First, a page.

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LETTER xxxii              A FALSE ALARM                            34*7

kill the tree, and after a time the bark grows over much
of the uncovered portion of the trunk, only a scar being

At sunset that evening 800 sheep were driven into
the village sheepfold just below the roof on which my
tent was pitched, and it was a very picturesque scene,
men pushing their way through them to find their own
sheep by ear-mark, women with 'difficulty milking ewes
here and there, big dogs barking furiously from the roofs
above, and all the sheep bleating at once. In winter they
are all housed and hand fed. The snow lies six feet
deep, and Ghazit can communicate neither with Bitlis
nor Van. It is the " milk of the flocks " which is prized.
Cows' milk is thought but little of. I made my supper
of one of the great articles of diet in Turkey, boiled
cracked wheat, sugar, and yokoort, artificially soured milk,
looking like whipped cream.

I was glad to escape to my tent from the heat and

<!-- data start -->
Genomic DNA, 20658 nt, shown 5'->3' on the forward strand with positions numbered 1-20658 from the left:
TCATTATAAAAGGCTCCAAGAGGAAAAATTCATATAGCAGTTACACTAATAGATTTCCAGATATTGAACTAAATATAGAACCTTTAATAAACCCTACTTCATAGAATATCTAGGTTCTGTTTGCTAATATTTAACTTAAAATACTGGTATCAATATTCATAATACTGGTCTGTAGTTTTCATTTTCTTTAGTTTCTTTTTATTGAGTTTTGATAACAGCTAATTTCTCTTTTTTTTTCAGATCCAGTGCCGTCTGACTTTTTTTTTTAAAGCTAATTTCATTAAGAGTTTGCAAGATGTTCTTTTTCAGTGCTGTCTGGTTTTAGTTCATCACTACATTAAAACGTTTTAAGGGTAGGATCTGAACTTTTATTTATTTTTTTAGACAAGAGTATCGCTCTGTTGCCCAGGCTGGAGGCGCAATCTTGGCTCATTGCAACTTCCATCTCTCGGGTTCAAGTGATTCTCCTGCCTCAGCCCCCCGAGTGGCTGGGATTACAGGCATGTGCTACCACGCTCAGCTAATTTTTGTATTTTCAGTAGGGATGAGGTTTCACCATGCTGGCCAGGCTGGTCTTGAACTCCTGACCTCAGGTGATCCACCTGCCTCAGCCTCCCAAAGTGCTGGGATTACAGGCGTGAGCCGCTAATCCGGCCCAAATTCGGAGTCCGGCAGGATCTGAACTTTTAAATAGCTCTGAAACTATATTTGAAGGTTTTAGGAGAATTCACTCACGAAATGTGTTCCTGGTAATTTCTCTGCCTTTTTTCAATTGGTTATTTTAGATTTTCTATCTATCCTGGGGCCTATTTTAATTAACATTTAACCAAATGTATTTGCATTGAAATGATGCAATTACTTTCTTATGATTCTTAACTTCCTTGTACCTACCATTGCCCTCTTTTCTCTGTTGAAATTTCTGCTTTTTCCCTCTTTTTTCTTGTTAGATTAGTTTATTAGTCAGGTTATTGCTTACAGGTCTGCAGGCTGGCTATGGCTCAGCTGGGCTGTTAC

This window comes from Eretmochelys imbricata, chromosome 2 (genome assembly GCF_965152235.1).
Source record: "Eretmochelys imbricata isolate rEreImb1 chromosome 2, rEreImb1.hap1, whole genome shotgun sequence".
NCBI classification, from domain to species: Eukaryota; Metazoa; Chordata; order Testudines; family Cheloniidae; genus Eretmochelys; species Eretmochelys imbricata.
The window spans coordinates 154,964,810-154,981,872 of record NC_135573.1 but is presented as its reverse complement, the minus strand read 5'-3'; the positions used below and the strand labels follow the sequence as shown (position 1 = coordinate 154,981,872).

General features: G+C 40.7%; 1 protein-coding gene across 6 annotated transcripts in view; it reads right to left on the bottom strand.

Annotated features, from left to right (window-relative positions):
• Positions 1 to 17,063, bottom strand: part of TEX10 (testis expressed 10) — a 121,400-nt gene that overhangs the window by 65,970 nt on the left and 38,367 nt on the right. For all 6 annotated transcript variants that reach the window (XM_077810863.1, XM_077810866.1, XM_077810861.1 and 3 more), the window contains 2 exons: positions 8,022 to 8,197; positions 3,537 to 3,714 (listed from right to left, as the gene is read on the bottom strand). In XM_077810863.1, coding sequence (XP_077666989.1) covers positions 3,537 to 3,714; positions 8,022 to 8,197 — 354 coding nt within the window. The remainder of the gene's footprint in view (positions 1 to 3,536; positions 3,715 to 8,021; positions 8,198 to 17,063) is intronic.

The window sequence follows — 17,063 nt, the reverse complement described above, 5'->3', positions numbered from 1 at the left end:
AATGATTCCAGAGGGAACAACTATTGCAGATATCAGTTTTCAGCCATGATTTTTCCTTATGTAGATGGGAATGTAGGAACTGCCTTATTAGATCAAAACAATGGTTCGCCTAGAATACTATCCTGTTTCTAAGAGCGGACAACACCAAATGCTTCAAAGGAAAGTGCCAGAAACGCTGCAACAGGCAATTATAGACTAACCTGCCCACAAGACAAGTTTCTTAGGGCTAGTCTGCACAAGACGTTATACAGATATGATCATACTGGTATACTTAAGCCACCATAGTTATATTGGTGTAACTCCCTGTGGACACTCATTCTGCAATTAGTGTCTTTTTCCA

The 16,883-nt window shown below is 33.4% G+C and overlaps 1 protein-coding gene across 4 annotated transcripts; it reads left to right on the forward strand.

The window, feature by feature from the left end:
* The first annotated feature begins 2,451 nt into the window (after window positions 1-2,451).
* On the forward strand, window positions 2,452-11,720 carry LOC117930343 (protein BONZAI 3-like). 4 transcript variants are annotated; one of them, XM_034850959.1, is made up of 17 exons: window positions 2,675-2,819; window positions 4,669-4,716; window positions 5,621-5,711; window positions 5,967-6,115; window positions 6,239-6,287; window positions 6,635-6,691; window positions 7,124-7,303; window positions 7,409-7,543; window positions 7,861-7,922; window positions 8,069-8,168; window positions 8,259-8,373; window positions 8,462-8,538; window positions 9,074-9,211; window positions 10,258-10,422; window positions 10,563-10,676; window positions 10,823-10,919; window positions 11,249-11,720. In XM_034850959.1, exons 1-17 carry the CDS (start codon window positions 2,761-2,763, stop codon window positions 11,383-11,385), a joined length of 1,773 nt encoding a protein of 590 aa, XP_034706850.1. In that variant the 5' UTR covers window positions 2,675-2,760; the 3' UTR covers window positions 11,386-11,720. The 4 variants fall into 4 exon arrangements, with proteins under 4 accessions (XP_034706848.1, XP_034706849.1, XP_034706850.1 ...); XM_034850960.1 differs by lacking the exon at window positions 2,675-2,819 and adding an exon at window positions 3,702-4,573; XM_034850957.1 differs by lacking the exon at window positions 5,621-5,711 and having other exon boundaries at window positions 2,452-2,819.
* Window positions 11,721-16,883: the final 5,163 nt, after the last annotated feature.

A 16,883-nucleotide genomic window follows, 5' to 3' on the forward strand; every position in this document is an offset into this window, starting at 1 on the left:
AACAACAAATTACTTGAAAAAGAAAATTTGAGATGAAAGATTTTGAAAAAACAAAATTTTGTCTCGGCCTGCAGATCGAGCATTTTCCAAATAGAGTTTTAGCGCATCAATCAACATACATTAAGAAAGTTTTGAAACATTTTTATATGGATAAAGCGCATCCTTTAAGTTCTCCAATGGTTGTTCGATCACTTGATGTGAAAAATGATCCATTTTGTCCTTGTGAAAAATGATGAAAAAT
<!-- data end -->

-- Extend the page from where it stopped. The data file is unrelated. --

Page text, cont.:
odours of the odah, even though I had to walk over sheep's
backs to get up to the roof. I had a guard of two men,
and eight more armed with useless matchlock guns
watched the sheepfold. I was awakened by a tremendous
noise, the barking of infuriated dogs close to me, the
clashing of arms and the shouts of men, mixed up with
the rapid firing of guns not far off on the mountain side,
so near, indeed, that I could see the flashes. It was a
Kurdish alarm, but nothing came of it. A village which
we passed a few hours later was robbed of 600 sheep,

Leaving beautiful Ghazit before the sun rose upon it
the next morning, we spent some hours in skirting the
lake, and in crossing elevated passes and following paths
along hillsides covered with oaks, the russet leaves of
which are being cut for winter "keep," The dwarf
juniper is also abundant. After crossing a pass on the